Solid Waste Exclusions [40 CFR 261.4(a)]
The process of determining which wastes are hazardous waste at 40 CFR 262.11 requires you to first determine if you have a solid waste as defined at 40 CFR 261.2. Then, you must determine if your solid waste is excluded from regulation at 40 CFR 261.4.
Many people are confused by the apparent contradictions in the solid waste definitions and their exclusions. For example, 40 CFR 261.4(a)(7) states that spent sulfuric acid being reclaimed to make virgin sulfuric acid is not a solid waste. This directly contradicts the “recycling table” at 261.2, where the “reclaiming” column contains an asterisk in the “spent material” row, indicating that it is a solid waste when recycling in that manner.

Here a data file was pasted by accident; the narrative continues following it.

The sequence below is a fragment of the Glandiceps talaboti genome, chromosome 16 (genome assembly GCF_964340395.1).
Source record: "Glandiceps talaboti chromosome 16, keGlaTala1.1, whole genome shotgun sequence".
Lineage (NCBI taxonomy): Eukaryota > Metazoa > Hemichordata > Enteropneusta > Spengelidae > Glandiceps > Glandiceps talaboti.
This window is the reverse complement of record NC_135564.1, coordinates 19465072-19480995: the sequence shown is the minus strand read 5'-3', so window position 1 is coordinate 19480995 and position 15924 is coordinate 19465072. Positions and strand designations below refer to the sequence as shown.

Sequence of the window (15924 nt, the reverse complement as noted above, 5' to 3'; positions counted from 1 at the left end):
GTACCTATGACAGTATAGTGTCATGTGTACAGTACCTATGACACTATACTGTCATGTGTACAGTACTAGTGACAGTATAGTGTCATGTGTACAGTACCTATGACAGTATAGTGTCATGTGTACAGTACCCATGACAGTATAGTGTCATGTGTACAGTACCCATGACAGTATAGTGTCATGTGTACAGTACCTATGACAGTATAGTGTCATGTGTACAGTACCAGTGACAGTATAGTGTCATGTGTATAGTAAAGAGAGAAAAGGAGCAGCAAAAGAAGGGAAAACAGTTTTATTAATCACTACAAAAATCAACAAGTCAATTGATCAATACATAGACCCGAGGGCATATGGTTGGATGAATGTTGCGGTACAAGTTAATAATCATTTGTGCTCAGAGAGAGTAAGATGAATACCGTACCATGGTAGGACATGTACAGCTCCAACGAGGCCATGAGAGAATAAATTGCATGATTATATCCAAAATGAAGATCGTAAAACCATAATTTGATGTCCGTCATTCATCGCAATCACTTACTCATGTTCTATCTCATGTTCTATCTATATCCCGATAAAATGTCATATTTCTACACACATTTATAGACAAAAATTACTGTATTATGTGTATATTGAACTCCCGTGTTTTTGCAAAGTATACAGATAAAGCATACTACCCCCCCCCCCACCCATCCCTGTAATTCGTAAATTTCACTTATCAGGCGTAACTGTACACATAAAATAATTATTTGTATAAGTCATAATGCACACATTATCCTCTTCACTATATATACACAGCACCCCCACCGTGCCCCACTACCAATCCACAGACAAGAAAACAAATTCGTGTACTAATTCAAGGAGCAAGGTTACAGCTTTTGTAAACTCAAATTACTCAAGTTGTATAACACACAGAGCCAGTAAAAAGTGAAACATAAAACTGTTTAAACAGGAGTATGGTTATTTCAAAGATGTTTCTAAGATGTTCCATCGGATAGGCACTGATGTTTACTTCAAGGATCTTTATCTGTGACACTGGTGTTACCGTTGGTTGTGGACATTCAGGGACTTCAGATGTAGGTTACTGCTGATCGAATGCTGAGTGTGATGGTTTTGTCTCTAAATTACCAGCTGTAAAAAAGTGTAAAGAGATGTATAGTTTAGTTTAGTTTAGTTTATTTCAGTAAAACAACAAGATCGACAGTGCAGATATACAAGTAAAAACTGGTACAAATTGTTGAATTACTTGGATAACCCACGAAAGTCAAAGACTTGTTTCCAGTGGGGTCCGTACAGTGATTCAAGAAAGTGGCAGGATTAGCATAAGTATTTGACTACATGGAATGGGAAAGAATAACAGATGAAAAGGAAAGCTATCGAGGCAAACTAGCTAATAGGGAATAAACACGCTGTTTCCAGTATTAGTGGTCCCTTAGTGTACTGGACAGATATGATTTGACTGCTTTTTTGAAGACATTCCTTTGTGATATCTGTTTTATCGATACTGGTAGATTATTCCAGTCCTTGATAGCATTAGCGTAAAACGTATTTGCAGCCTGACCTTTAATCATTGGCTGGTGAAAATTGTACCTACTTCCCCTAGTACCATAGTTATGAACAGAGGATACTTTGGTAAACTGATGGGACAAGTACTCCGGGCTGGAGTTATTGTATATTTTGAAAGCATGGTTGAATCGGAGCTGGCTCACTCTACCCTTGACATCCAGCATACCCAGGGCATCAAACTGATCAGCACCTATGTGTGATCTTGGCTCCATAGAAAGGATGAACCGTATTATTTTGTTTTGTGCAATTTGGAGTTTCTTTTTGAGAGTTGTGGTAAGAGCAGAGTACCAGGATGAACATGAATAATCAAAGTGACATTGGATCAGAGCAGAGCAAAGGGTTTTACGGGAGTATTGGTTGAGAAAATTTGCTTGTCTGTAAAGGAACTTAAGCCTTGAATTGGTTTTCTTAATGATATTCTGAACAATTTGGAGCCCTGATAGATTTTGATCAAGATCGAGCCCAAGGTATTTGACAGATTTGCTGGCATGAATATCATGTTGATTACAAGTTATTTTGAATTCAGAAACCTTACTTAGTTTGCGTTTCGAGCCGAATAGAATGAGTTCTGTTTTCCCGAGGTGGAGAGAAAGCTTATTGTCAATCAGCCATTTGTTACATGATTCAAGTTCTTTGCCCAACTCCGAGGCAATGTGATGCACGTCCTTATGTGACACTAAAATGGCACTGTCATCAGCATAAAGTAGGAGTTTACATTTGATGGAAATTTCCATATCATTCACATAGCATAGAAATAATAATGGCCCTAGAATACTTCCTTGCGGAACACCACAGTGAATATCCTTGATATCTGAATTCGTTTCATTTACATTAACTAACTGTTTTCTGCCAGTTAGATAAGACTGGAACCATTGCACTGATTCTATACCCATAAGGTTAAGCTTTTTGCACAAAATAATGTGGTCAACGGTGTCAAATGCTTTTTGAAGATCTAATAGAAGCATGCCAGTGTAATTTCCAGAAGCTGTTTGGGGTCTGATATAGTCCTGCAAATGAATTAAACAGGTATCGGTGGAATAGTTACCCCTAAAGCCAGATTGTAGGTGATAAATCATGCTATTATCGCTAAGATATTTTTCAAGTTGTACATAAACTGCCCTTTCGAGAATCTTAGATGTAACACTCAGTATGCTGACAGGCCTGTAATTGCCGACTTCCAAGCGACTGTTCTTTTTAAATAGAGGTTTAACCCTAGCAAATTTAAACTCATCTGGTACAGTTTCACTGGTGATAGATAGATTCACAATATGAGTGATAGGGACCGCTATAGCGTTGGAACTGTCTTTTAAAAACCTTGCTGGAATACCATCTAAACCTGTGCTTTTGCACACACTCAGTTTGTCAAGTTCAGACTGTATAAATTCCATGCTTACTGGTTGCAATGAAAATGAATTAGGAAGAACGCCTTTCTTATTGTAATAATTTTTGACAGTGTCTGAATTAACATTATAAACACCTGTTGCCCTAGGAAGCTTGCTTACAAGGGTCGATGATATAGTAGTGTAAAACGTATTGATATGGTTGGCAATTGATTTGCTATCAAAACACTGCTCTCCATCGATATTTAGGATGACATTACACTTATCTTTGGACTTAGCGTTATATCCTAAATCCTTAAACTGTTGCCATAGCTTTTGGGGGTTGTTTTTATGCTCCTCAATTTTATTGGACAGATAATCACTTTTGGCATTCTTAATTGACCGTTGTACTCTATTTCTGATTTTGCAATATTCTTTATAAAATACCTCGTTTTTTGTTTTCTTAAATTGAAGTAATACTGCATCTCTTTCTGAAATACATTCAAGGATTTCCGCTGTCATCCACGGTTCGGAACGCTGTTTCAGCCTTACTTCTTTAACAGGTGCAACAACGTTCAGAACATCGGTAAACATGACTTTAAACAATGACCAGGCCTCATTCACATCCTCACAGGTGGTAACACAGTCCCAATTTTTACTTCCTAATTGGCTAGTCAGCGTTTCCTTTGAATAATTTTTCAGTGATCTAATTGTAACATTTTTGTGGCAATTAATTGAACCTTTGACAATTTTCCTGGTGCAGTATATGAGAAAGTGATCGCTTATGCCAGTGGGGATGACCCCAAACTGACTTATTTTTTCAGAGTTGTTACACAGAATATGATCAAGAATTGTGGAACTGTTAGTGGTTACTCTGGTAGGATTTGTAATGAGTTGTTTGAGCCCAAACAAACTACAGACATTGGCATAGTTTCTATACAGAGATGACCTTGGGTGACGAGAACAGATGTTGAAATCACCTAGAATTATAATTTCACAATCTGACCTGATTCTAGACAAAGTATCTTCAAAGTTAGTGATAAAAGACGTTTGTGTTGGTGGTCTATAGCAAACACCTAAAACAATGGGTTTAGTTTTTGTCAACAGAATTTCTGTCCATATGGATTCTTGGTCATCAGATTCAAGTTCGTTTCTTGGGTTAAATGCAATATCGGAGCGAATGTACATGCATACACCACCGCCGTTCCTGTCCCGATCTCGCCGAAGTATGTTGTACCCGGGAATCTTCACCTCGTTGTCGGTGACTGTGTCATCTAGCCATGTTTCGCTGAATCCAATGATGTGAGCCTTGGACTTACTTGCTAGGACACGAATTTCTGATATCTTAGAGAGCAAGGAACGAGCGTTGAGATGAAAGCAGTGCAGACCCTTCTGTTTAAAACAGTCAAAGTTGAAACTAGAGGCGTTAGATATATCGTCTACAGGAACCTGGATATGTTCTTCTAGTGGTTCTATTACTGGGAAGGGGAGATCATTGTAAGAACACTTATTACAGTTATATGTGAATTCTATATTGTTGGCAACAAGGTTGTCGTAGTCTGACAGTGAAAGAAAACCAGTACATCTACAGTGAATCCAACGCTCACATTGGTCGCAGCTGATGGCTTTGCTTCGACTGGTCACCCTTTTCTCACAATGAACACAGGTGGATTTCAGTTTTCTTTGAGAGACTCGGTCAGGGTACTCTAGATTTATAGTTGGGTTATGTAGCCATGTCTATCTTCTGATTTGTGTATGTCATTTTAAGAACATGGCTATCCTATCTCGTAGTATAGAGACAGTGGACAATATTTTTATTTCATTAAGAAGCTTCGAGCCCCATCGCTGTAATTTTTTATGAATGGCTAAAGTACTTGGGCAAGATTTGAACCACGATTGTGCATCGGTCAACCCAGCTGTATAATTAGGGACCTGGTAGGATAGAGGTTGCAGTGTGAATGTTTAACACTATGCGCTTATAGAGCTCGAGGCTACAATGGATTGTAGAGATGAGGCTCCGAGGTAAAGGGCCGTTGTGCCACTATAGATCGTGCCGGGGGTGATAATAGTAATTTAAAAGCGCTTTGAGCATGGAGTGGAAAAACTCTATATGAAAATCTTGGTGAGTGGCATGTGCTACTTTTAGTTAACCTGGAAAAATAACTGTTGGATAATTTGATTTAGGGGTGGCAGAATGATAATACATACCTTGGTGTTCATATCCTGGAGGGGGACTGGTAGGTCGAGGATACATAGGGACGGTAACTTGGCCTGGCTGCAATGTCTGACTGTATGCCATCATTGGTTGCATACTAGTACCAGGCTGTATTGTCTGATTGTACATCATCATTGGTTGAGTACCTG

Keep in mind that everything identified at 40 CFR 261.4(a) does meet the definition of “solid waste” at 261.2. If it did not, there would be no need to exclude any specific wastes from regulation. Other examples of materials that meet the definition of solid waste, but are not regulated as a solid waste due to 261.4(a) include:
- Domestic sewage
- Industrial wastewater discharges
- Irrigation return flows
- Certain nuclear materials regulated by the Atomic Energy Act
- In-situ mining materials
- Pulping liquors that are reclaimed and reused in the pulping process
Many states adopt all of the exclusions at 261.4(a) by reference. Some, such as California and Texas, adopt only some of them. You are allowed to take advantage of these exclusions only if your state has adopted them.